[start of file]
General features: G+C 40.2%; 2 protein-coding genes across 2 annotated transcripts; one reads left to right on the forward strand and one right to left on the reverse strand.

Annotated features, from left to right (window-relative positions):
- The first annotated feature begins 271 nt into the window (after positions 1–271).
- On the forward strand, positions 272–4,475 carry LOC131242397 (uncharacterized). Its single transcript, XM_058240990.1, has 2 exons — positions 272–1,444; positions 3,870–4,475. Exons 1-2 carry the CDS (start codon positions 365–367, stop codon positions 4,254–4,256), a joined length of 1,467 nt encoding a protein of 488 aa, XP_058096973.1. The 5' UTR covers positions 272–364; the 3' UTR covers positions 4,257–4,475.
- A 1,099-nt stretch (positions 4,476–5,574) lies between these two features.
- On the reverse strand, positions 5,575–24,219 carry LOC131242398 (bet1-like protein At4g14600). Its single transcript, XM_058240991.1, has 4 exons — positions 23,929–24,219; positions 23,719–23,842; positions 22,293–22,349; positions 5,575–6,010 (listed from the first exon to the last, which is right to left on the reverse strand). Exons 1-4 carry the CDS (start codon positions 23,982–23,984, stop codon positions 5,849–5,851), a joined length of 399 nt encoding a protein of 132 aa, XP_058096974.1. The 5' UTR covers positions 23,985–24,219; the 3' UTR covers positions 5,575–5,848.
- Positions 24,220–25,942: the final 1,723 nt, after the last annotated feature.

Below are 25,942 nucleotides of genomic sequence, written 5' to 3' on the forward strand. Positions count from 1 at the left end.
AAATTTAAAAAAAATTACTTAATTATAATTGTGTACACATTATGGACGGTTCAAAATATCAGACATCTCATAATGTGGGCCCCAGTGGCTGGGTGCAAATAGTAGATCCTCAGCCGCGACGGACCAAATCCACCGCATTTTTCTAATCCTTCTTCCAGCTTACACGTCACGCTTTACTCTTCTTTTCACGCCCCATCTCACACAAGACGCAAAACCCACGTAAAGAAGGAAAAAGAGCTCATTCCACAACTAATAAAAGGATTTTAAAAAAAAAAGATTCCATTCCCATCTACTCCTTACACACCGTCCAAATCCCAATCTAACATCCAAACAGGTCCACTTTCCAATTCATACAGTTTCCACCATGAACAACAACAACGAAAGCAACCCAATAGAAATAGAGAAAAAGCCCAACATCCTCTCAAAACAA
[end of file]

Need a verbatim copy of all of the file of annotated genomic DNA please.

General features: G+C 40.2%; 2 protein-coding genes across 2 annotated transcripts; one reads left to right on the forward strand and one right to left on the reverse strand.

Annotated features, from left to right (window-relative positions):
- The first annotated feature begins 271 nt into the window (after positions 1–271).
- On the forward strand, positions 272–4,475 carry LOC131242397 (uncharacterized). Its single transcript, XM_058240990.1, has 2 exons — positions 272–1,444; positions 3,870–4,475. Exons 1-2 carry the CDS (start codon positions 365–367, stop codon positions 4,254–4,256), a joined length of 1,467 nt encoding a protein of 488 aa, XP_058096973.1. The 5' UTR covers positions 272–364; the 3' UTR covers positions 4,257–4,475.
- A 1,099-nt stretch (positions 4,476–5,574) lies between these two features.
- On the reverse strand, positions 5,575–24,219 carry LOC131242398 (bet1-like protein At4g14600). Its single transcript, XM_058240991.1, has 4 exons — positions 23,929–24,219; positions 23,719–23,842; positions 22,293–22,349; positions 5,575–6,010 (listed from the first exon to the last, which is right to left on the reverse strand). Exons 1-4 carry the CDS (start codon positions 23,982–23,984, stop codon positions 5,849–5,851), a joined length of 399 nt encoding a protein of 132 aa, XP_058096974.1. The 5' UTR covers positions 23,985–24,219; the 3' UTR covers positions 5,575–5,848.
- Positions 24,220–25,942: the final 1,723 nt, after the last annotated feature.

Below are 25,942 nucleotides of genomic sequence, written 5' to 3' on the forward strand. Positions count from 1 at the left end.
AAATTTAAAAAAAATTACTTAATTATAATTGTGTACACATTATGGACGGTTCAAAATATCAGACATCTCATAATGTGGGCCCCAGTGGCTGGGTGCAAATAGTAGATCCTCAGCCGCGACGGACCAAATCCACCGCATTTTTCTAATCCTTCTTCCAGCTTACACGTCACGCTTTACTCTTCTTTTCACGCCCCATCTCACACAAGACGCAAAACCCACGTAAAGAAGGAAAAAGAGCTCATTCCACAACTAATAAAAGGATTTTAAAAAAAAAAGATTCCATTCCCATCTACTCCTTACACACCGTCCAAATCCCAATCTAACATCCAAACAGGTCCACTTTCCAATTCATACAGTTTCCACCATGAACAACAACAACGAAAGCAACCCAATAGAAATAGAGAAAAAGCCCAACATCCTCTCAAAACAA